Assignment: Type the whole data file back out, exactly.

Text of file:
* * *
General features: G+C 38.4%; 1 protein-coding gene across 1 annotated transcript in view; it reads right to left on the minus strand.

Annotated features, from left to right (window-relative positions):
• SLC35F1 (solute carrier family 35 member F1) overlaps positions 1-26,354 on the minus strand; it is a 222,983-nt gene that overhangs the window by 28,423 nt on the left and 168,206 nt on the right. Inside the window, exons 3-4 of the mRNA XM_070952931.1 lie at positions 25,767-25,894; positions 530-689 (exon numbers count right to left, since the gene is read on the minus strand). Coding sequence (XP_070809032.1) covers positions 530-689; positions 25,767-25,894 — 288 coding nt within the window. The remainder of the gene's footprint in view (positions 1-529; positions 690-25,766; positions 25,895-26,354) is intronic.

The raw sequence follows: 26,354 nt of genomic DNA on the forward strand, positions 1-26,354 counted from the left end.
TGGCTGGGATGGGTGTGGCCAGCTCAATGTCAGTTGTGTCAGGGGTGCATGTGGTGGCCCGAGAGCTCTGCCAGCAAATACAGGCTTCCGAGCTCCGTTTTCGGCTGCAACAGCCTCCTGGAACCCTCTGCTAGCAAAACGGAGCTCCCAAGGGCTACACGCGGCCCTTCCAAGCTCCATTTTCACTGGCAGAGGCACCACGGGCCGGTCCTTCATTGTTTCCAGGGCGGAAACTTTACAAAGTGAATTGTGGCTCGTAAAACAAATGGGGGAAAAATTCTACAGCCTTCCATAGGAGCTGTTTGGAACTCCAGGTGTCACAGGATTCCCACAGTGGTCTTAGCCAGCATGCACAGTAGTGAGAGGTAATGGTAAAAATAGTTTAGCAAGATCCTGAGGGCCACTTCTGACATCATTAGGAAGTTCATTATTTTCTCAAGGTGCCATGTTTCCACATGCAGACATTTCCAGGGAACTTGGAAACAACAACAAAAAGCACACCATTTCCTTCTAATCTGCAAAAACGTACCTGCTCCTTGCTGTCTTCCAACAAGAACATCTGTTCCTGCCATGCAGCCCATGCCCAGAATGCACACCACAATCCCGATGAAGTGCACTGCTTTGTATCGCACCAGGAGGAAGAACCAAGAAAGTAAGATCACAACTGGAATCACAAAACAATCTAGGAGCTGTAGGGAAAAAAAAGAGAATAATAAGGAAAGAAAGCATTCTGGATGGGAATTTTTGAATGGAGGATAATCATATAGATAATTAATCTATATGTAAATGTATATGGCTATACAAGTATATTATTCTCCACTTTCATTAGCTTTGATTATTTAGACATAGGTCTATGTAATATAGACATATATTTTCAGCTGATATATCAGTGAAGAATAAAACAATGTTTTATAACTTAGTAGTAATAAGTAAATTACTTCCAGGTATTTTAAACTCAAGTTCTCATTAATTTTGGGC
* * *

General features: G+C 38.4%; 1 protein-coding gene across 1 annotated transcript in view; it reads right to left on the minus strand.

Annotated features, from left to right (window-relative positions):
• SLC35F1 (solute carrier family 35 member F1) overlaps positions 1-26,354 on the minus strand; it is a 222,983-nt gene that overhangs the window by 28,423 nt on the left and 168,206 nt on the right. Inside the window, exons 3-4 of the mRNA XM_070952931.1 lie at positions 25,767-25,894; positions 530-689 (exon numbers count right to left, since the gene is read on the minus strand). Coding sequence (XP_070809032.1) covers positions 530-689; positions 25,767-25,894 — 288 coding nt within the window. The remainder of the gene's footprint in view (positions 1-529; positions 690-25,766; positions 25,895-26,354) is intronic.

The raw sequence follows: 26,354 nt of genomic DNA on the forward strand, positions 1-26,354 counted from the left end.
TGGCTGGGATGGGTGTGGCCAGCTCAATGTCAGTTGTGTCAGGGGTGCATGTGGTGGCCCGAGAGCTCTGCCAGCAAATACAGGCTTCCGAGCTCCGTTTTCGGCTGCAACAGCCTCCTGGAACCCTCTGCTAGCAAAACGGAGCTCCCAAGGGCTACACGCGGCCCTTCCAAGCTCCATTTTCACTGGCAGAGGCACCACGGGCCGGTCCTTCATTGTTTCCAGGGCGGAAACTTTACAAAGTGAATTGTGGCTCGTAAAACAAATGGGGGAAAAATTCTACAGCCTTCCATAGGAGCTGTTTGGAACTCCAGGTGTCACAGGATTCCCACAGTGGTCTTAGCCAGCATGCACAGTAGTGAGAGGTAATGGTAAAAATAGTTTAGCAAGATCCTGAGGGCCACTTCTGACATCATTAGGAAGTTCATTATTTTCTCAAGGTGCCATGTTTCCACATGCAGACATTTCCAGGGAACTTGGAAACAACAACAAAAAGCACACCATTTCCTTCTAATCTGCAAAAACGTACCTGCTCCTTGCTGTCTTCCAACAAGAACATCTGTTCCTGCCATGCAGCCCATGCCCAGAATGCACACCACAATCCCGATGAAGTGCACTGCTTTGTATCGCACCAGGAGGAAGAACCAAGAAAGTAAGATCACAACTGGAATCACAAAACAATCTAGGAGCTGTAGGGAAAAAAAAGAGAATAATAAGGAAAGAAAGCATTCTGGATGGGAATTTTTGAATGGAGGATAATCATATAGATAATTAATCTATATGTAAATGTATATGGCTATACAAGTATATTATTCTCCACTTTCATTAGCTTTGATTATTTAGACATAGGTCTATGTAATATAGACATATATTTTCAGCTGATATATCAGTGAAGAATAAAACAATGTTTTATAACTTAGTAGTAATAAGTAAATTACTTCCAGGTATTTTAAACTCAAGTTCTCATTAATTTTGGGC